I love being politically engaged, but once you learn about sexism and racism, you start seeing it everywhere—even in beloved movies from your childhood. So imagine my shock when I re-watched 2003 computer-animated Pixar film Finding Nemo and had a devastating realization: it is not the feminist tour de force that I remembered. Not at all.
When I was growing up, I held up Finding Nemo as a feminist viewing staple for all to see. I required all of my friends to watch it. After years of watching the other unrealistically beautiful and motherless Disney princesses, I loved how different Finding Nemo was from the rest. Finally, a movie that isn’t about a woman achieving meaning in her life through finding the right man! Little did I realize, the movie isn’t about a woman at all. It’s about a fish.
How the hell did I miss that?
If you had asked me a week ago if Finding Nemo passed the Bechdel Test, I would have laughed in your face. I was positive it was an exemplary example of feminist discourse and would have punched anyone in the face who implied otherwise. In fact, I believed most scenes were voiced by Ellen DeGeneres. Boy, was I wrong. It turns out that Marlin (the father fish) is voiced by the male Albert Brooks, actual clown fish biology dictates that in the case of the death of a mother, the father transitions to female, meaning that conversations between Dory and Marlin are actually conversations between women. Of course, I was flabbergasted when I rewatched the movie and realized that. Also, as it turns out, most of their conversations are about finding Nemo, who is male.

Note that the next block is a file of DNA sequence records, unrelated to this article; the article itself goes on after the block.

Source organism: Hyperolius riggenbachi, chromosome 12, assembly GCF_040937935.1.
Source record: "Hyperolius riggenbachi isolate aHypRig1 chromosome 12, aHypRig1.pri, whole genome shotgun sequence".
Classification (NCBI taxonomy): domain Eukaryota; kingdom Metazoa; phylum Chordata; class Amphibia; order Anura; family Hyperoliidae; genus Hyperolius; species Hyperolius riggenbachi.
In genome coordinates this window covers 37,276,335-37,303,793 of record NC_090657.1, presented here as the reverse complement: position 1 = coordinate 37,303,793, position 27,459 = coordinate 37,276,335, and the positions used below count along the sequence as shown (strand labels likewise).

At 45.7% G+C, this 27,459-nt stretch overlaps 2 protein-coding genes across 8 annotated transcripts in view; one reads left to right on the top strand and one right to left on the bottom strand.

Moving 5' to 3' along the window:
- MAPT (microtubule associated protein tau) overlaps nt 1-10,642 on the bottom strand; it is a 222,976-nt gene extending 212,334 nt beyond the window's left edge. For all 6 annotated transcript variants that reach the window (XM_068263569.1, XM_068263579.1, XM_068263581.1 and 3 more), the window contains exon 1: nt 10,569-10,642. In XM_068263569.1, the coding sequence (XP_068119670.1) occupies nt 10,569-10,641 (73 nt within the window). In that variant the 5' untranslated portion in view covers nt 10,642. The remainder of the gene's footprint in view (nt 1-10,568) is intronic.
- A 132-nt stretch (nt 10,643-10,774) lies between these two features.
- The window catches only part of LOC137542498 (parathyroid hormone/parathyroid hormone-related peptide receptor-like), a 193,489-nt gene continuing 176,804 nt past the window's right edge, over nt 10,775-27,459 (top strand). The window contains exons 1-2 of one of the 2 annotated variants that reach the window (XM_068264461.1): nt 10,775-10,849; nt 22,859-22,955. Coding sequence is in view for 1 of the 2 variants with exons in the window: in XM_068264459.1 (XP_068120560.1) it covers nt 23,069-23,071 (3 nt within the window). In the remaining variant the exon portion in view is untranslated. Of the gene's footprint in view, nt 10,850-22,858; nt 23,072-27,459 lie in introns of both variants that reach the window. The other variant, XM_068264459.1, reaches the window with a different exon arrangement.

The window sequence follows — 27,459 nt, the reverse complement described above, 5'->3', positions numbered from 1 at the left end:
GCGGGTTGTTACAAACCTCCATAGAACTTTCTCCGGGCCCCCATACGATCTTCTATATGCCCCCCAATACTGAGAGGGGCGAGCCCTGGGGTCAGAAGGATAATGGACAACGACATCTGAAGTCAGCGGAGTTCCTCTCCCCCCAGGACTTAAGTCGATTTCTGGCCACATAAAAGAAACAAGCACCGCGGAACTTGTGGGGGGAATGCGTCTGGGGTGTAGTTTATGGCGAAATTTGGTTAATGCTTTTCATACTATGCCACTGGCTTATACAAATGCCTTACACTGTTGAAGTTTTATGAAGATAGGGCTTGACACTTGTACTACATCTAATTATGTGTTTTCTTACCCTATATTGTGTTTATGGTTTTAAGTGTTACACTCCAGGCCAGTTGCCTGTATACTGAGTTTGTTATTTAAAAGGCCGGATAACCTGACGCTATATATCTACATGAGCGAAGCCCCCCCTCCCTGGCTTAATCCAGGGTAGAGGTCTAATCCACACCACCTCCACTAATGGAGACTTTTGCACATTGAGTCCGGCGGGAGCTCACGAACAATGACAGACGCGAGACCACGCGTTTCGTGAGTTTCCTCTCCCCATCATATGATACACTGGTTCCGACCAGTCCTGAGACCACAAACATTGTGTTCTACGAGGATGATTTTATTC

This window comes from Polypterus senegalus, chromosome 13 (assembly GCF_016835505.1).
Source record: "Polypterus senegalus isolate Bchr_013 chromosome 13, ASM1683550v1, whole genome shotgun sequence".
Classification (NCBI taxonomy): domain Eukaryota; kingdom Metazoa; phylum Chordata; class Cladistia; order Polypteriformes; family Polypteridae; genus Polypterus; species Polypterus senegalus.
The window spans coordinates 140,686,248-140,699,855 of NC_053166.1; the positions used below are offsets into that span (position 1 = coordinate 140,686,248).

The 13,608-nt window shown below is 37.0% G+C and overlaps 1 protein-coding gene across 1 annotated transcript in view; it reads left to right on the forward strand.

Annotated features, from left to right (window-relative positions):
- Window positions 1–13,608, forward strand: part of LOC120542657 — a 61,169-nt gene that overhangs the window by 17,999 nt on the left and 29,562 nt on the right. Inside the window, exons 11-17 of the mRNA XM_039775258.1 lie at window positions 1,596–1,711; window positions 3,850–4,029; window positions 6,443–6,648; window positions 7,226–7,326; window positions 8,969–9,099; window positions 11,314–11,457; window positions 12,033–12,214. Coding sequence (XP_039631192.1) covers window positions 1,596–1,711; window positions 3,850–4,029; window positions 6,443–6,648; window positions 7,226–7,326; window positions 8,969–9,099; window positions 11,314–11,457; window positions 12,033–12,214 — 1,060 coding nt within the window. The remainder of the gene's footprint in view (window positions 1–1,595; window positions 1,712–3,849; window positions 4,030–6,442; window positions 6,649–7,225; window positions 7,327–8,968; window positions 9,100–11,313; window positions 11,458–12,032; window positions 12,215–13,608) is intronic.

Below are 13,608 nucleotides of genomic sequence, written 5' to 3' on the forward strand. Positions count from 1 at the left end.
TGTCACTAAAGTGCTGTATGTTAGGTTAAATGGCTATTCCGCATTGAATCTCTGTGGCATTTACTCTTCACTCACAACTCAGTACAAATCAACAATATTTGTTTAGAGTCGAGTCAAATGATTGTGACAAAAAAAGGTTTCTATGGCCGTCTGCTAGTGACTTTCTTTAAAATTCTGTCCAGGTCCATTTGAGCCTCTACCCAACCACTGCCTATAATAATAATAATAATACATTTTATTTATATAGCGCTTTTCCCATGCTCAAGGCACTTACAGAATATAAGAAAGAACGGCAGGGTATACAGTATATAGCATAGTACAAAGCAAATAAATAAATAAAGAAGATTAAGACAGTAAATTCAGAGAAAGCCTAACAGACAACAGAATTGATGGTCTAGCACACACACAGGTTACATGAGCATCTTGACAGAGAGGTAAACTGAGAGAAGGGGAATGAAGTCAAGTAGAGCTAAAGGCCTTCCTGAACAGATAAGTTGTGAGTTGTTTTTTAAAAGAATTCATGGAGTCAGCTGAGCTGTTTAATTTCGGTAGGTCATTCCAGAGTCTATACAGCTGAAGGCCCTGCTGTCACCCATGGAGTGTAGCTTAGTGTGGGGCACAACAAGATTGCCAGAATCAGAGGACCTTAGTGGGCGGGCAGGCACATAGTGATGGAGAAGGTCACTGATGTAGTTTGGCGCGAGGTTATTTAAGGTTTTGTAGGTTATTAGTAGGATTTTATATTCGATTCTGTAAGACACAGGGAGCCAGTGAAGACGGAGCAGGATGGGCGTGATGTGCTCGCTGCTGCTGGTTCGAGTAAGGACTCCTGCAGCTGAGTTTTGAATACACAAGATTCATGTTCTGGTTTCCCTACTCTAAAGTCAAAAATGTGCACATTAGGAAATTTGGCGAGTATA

This movie was not the feminist exemplar I had thought.
It turns out that most of the female characters in Finding Nemo are (trigger warning: strong language) quirky, lovable, or dead. What bleak picture of womanhood is this? What are we teaching our children? That if they’re also a fish, they will end up kooky or dead? Why are we led to believe that only female fish are dumb enough to swim into the tentacles of a jellyfish? Why can’t we hold up our children’s movies from 13 years ago to the same standards we have today?
I thought I knew what was feminist back in 2003, but with what I’ve learned since then, my whole world has been turned upside down. I only hope that newer children’s films show that women really can be anything, even if they’re actually fish.